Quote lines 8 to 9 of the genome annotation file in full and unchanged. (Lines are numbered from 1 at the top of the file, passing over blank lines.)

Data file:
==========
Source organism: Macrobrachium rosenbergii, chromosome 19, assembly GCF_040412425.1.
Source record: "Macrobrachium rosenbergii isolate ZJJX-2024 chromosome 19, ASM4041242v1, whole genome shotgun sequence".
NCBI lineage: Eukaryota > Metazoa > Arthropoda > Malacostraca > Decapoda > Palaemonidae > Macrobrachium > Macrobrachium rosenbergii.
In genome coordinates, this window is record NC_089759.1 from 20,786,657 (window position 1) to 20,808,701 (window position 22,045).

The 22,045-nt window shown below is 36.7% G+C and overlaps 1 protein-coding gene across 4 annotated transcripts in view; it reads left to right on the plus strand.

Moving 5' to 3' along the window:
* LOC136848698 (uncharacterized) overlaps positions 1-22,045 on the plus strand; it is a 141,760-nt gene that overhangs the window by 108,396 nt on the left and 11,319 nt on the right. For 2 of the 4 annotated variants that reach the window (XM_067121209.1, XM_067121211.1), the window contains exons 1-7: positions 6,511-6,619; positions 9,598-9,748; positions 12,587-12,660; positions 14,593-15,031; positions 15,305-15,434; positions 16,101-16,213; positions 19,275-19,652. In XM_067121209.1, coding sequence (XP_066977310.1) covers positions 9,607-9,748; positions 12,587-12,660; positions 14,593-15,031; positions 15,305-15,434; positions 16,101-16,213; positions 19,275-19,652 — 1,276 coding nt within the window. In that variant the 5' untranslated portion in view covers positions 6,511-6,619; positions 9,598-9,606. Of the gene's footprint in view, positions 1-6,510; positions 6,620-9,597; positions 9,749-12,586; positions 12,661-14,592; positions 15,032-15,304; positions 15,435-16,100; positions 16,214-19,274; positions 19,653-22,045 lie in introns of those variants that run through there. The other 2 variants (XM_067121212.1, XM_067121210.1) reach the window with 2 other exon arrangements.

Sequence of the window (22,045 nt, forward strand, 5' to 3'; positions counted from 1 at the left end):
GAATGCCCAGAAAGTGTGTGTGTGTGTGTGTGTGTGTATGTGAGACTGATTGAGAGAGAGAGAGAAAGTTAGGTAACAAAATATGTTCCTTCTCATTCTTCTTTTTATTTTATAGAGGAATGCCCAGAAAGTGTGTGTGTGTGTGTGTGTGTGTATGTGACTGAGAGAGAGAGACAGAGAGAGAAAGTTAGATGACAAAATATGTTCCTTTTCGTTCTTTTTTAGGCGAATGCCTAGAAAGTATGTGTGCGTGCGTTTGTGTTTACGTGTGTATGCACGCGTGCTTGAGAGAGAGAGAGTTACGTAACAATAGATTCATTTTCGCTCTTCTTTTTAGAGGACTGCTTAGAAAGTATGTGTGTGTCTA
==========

Sequence of the window (22,045 nt, forward strand, 5' to 3'; positions counted from 1 at the left end):
GAATGCCCAGAAAGTGTGTGTGTGTGTGTGTGTGTGTATGTGAGACTGATTGAGAGAGAGAGAGAAAGTTAGGTAACAAAATATGTTCCTTCTCATTCTTCTTTTTATTTTATAGAGGAATGCCCAGAAAGTGTGTGTGTGTGTGTGTGTGTGTATGTGACTGAGAGAGAGAGACAGAGAGAGAAAGTTAGATGACAAAATATGTTCCTTTTCGTTCTTTTTTAGGCGAATGCCTAGAAAGTATGTGTGCGTGCGTTTGTGTTTACGTGTGTATGCACGCGTGCTTGAGAGAGAGAGAGTTACGTAACAATAGATTCATTTTCGCTCTTCTTTTTAGAGGACTGCTTAGAAAGTATGTGTGTGTCTA